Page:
What Are the Most Common Types of Data Loss?

At Hard Drive Recovery Associates, we receive thousands of cases each year, and while no two are exactly alike, we’ve discovered that many of our clients experience data loss for the same reasons in many cases. Here are a few of the most common types of data loss to be aware of:

Data corruption occurs as a result of the constant reading and writing of information by your hard drive. If a software error or a power failure prevents a computer from completing a data write, a file may become corrupted and unreadable as a result. This is especially common with large files such as email archives, SQL databases, and other large databases. No matter which way you slice it, it’s never a good thing.

In order to avoid data corruption, avoid shutting down programs using the Task Manager, the forced shutdown command, or in any other unusual manner. Never unplug an external hard drive or flash drive without first ensuring that your operating system is finished working with the drive.

Virus Infection – Contrary to popular belief, data loss as a result of a virus infection is a rare occurrence. However, we continue to receive several hundred devices per year with severely virus-damaged files, so it is always preferable to take precautions rather than risk data loss as a result of malicious software or spyware of some kind. Your best bet is always to maintain the most recent version of your antivirus software on your computer, and always use a firewall (even if it’s just Windows built-in firewall). It is never a good idea to open files from unknown sources, even if they are sent to you by a friend, family member, or coworker. Remember that hackers often spoof email addresses and send a terrible payload.

Accidental Deletion and User Error – It is common for a computer user to mistakenly believe that he or she has a backup of a particular file and delete it by mistake. The majority of the time, Hard Drive Recovery Group can recover deleted files very quickly; however, if someone continues to use their computer after accidentally deleting a file, the file may be overwritten, significantly decreasing the likelihood of a complete recovery. Additionally, other types of user error, such as software misuse and hard drive reformatting, can result in overwriting of data.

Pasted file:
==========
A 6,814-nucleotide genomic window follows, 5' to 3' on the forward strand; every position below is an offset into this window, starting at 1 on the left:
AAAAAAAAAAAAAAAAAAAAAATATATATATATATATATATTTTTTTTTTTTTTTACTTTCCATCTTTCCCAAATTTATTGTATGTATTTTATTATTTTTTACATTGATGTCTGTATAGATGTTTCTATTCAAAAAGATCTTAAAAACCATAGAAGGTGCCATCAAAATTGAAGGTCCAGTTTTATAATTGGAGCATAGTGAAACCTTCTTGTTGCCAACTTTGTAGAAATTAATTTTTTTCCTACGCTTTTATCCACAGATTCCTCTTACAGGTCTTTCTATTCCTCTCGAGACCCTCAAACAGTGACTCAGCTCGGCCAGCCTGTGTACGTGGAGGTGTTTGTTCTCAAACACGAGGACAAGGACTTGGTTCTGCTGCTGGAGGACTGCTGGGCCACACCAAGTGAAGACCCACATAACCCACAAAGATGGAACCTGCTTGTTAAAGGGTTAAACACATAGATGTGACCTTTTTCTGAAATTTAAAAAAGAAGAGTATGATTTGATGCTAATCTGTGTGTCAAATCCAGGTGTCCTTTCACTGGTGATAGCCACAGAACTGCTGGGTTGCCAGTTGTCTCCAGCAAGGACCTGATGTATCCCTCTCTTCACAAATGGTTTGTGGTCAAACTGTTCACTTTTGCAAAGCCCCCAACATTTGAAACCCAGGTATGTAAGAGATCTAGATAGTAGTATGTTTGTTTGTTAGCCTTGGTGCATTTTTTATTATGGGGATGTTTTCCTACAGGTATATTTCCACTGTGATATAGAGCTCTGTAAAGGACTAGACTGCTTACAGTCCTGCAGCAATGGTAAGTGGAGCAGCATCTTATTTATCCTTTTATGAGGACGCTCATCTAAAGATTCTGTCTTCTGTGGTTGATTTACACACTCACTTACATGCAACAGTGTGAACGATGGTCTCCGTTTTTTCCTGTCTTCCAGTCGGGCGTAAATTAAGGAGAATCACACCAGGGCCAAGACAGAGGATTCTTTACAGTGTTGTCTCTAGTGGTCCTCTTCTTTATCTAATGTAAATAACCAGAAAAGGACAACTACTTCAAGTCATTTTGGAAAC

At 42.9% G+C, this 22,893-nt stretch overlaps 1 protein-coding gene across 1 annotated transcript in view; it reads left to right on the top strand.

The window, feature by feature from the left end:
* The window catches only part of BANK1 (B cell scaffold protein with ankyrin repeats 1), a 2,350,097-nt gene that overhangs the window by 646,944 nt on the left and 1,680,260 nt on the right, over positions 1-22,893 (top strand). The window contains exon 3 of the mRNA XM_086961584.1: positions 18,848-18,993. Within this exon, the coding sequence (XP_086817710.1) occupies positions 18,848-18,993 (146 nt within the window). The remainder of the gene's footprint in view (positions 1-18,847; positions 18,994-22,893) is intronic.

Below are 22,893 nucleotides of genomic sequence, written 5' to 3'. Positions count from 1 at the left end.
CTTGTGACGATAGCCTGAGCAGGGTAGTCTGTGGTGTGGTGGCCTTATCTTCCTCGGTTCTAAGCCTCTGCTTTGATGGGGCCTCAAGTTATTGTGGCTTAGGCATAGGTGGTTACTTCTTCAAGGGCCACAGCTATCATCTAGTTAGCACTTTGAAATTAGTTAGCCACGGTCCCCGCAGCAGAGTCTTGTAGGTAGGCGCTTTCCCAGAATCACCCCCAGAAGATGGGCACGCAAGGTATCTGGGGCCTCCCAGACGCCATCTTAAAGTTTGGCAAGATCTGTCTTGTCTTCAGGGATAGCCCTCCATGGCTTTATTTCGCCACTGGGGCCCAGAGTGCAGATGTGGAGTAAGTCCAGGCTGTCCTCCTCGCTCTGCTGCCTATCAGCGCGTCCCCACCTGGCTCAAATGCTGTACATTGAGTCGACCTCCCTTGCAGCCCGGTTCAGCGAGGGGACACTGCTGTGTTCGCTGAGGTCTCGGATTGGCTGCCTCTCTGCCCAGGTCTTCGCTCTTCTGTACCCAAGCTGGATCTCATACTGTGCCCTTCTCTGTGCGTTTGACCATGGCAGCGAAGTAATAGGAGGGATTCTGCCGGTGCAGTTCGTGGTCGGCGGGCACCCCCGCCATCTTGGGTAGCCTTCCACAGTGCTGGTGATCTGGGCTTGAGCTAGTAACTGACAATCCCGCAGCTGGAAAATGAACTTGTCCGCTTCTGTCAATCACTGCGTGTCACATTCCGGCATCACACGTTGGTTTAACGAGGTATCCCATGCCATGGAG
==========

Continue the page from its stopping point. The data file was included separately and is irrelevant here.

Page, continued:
If you make a mistake that results in data loss, you should shut down your computer and hard drive as soon as possible to prevent data loss. Please contact our engineers and explain what happened, as well as any steps you took to recover your data if applicable. Data recovery cases involving user error are fully recoverable in more than 95 percent of cases.

Hard Drive FailureHard drive failure is by far the most common cause of data loss that results in permanent data loss. Through normal drive operation, it is possible for hard drive read/write heads to become physically unable to function, often resulting in contact with the magnetic material that is used to store your data. In order to recover data from a physically damaged hard drive, you’ll need to find a data recovery company that has a certified Clean room like Hard Drive Recovery Associates in Irvine, CA.

Running your computer in a room-temperature environment below 80 degrees Fahrenheit will help to keep your hard drive safe from damage. Remember that this is a sensitive device: avoid subjecting your computer to vibration or physical shock, and also ensure that there is plenty of space for ventilation at the back of the machine. Always remember that every hard drive will fail at some point, so you should always have a copy of your important data at the ready just in case. Most backup programs have some kind of scheduler, so keeping on top of your backed up data is so much easier than in the past.

RAID Server Failure

Many computer users never have to deal with this type of data loss, but RAID server failures can inflict terrible economic damage on companies that have failed to adopt a strong backup program. In many cases, RAID drive failures occur either as a result of a failed RAID rebuild or as a result of multiple server hard drives failing at the same time. No matter how you look at it, this is by far the most expensive and damaging form of data loss.

To avoid a RAID failure, it is essential that you adhere strictly to all rebuild procedures, as well as regularly back up important data to a separate, offsite storage location (which is quite easy with the wide array of cloud based backup services these days). Many businesses maintain at least three levels of backups, which should ensure that the majority of data loss incidents never have an impact on productivity.

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The following blog article What Are the Most Common Types of Data Loss? was originally published to Hard Drive Recovery Associates Blog

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